The food and fags gave a good sense of wellbeing and, as we three found, following Flip?s suggestion, the prunes, eaten boiled, gave quite a relief from the dysentery. Certainly the pains and the frequency were greatly reduced until about two days after we ran out, when both were back in full measure. Eventually we bedded down in some hay barns where we were to spend about five days. Even now I go cold when I recall those rickety old barns with four levels served by a system of Heath Robinson ladders with ****kriegies dug into the hay on all levels with we three on the top floor (some 30 feet up). And in the dark all one could see was a blackness with myriads of glowing fags from ground level up. (Keep the Fire Officer away!).
Unbelievably, the feldwebel i/c (sergeant) of the party had had to ?phone Berlin for details of each march prior to setting out, and now that contact was lost. Hence our sojourn while he waited for events to make his mind up. The rest from walking did us all good and we managed to get reasonably clean ? I stood in the shallows of a lake ? in the snow ? stark naked, soaping and washing down whilst talking to a young German couple of my own age. It all seemed perfectly natural then.
On 30 April the news that we would that evening march about ten miles to the west where the Allies would then be was greeted with the usual kriegie rude comments, but so it proved to be ? our feldwebel had guessed right. Flip, Tex and myself elected not to sleep in the barns we reached ? even to our uncritical eyes they were c--p ? and elected to sleep on the mound of straw outside. One blanket under all three with little Tex in the middle and with two blankets over we slept fully dressed with boots on but laces loosed. We had the best night?s sleep ever and I woke at 06.00 or thereabouts, deliciously warm, to find we had an inch of snow over us ? and we were in fact bedded down on the farm manure heap! It was 1 May and my thoughts did not include a May Queen. Later that day a British Army Captain and sergeant appeared and said we would round up German transport and get back to Luneburg. We spent the next day doing just that and searching POW?s from whence I got a 7.62 automatic (March Police now have it). Flip also rounded up three old carving knives we found in a workshop, so with these stuffed down our socks and guns at our waists we felt a little safer ? until Flip drove us to lunch with a platoon of Green Howards ? he took for ever to get that ?drive on the left WRONG ? the Sherman which came round the corner on it?s right and stopped a fleas bum from our bonnet RIGHT?. The mass of transport at the farm would have served a division. We even had a steam lorry and a swimming truck.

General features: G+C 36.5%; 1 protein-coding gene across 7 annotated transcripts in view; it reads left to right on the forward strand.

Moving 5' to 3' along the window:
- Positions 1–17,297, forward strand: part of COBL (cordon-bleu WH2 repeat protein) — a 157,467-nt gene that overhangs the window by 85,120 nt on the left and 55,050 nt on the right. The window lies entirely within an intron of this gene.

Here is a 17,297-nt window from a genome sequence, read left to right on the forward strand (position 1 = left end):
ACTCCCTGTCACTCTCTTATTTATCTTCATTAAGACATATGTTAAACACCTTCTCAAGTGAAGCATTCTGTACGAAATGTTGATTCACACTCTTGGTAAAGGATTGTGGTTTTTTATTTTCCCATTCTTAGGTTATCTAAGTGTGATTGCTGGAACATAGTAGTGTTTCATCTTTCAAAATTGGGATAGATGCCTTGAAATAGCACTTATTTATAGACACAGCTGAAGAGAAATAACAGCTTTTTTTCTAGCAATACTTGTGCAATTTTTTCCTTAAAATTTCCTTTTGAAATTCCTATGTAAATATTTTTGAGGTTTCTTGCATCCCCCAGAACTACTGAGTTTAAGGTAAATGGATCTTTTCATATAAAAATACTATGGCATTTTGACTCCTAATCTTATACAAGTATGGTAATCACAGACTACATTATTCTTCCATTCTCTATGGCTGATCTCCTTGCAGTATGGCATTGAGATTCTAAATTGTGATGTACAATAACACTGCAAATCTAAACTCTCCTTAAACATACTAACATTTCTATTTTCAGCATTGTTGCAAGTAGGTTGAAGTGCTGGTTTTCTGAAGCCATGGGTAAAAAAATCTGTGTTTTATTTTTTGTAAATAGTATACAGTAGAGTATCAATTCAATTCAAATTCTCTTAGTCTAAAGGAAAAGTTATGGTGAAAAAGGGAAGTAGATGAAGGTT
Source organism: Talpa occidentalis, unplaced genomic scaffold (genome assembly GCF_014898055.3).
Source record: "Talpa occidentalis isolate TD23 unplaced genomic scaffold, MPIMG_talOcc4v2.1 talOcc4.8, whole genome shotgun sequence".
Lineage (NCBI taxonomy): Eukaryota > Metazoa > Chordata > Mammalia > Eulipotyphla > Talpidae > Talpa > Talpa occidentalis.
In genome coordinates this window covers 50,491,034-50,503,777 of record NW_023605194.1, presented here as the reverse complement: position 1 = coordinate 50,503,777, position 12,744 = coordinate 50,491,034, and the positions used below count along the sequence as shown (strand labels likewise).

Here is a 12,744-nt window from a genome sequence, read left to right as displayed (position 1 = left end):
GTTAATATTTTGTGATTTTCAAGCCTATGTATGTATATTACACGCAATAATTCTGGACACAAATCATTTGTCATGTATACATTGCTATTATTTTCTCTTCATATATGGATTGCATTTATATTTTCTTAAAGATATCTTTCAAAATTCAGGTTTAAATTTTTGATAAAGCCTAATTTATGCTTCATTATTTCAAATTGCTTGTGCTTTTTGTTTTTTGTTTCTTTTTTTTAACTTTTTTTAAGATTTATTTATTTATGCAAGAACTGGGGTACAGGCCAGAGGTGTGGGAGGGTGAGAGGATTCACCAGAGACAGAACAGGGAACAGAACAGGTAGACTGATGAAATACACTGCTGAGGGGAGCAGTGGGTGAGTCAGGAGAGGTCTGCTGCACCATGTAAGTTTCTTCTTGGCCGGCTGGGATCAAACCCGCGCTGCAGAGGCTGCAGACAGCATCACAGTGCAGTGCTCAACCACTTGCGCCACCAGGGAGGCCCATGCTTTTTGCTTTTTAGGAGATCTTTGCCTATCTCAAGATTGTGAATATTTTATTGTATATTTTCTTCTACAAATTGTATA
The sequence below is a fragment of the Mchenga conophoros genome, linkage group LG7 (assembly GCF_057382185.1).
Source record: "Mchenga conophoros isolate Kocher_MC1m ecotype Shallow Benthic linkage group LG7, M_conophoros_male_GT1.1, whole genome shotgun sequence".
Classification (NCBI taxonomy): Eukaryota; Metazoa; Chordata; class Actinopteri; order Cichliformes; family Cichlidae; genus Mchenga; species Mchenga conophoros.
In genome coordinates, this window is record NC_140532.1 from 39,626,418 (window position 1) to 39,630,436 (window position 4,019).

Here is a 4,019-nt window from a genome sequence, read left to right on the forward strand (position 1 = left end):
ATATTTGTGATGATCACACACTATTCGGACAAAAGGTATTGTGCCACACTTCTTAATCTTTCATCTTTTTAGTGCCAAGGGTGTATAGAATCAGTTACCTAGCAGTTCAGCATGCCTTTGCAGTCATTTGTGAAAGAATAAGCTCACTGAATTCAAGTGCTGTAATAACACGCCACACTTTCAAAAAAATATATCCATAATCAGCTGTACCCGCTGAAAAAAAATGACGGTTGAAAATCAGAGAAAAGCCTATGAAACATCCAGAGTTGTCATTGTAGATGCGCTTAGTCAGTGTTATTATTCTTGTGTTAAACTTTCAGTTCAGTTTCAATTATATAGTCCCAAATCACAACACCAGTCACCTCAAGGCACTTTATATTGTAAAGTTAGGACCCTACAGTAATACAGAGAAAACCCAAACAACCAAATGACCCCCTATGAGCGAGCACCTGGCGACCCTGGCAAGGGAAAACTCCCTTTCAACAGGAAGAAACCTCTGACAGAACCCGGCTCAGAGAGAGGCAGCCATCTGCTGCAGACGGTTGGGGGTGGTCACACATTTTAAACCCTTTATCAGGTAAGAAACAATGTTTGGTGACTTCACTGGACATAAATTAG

Mid morning on 3 May we set off across the Elbe on a Bailey bridge to reach the large barracks in Luneburg awash with kriegies. And the sheer delight of reasonably cooked hot food and the sheer bliss of HOT water. And then to sleep on a bed with full-size, proper blankets. The next morning we were off again ? ten to the back of an army lorry to stop the night at a little village ? Solingen ? and then the following morning off again westwards to stop at a village, the name of which I?ve forgotten. And then the next day off on the last drive through Germany. We ended up in Emsdetten near the Rheine and were put into a school. We tried the patience of the major i/c by responding to his delivery of Monty?s edict re non-fraternisation with German gels by the clear rather statement that if we could so far recover as to have thoughts in that direction then ?frat? we would and then Monty ? for all we thought of him ? could do unmentionable things with his edict. Having cleared the air there was not much we could do after our meal as it was now dark and the street lighting was non-existent, so it was ?pit time? once more. The following day, 7 May, was spent just walking around Emsdetten until near 16.00 when we visited a recreation centre set up in a part of the municipal offices and for some three hours immersed ourselves in magazines and drank lots of tea/coffee. I was stuck into a mass of ?Illustrated London News? and from the pictures of ordinary life realising what we had missed for 4? years. I suddenly became aware they were shutting up and I was the only one left. Outside it was like the Black Hole of Calcutta ? and which way to go? B------d if I knew. Anyway they say the Devil looks after his own for I set off walking as quietly as I could down the centre of the road with the knife in my left hand and the cocked pistol in my right. Ten minutes later, with no trouble at all, I was at the school ? and so to bed.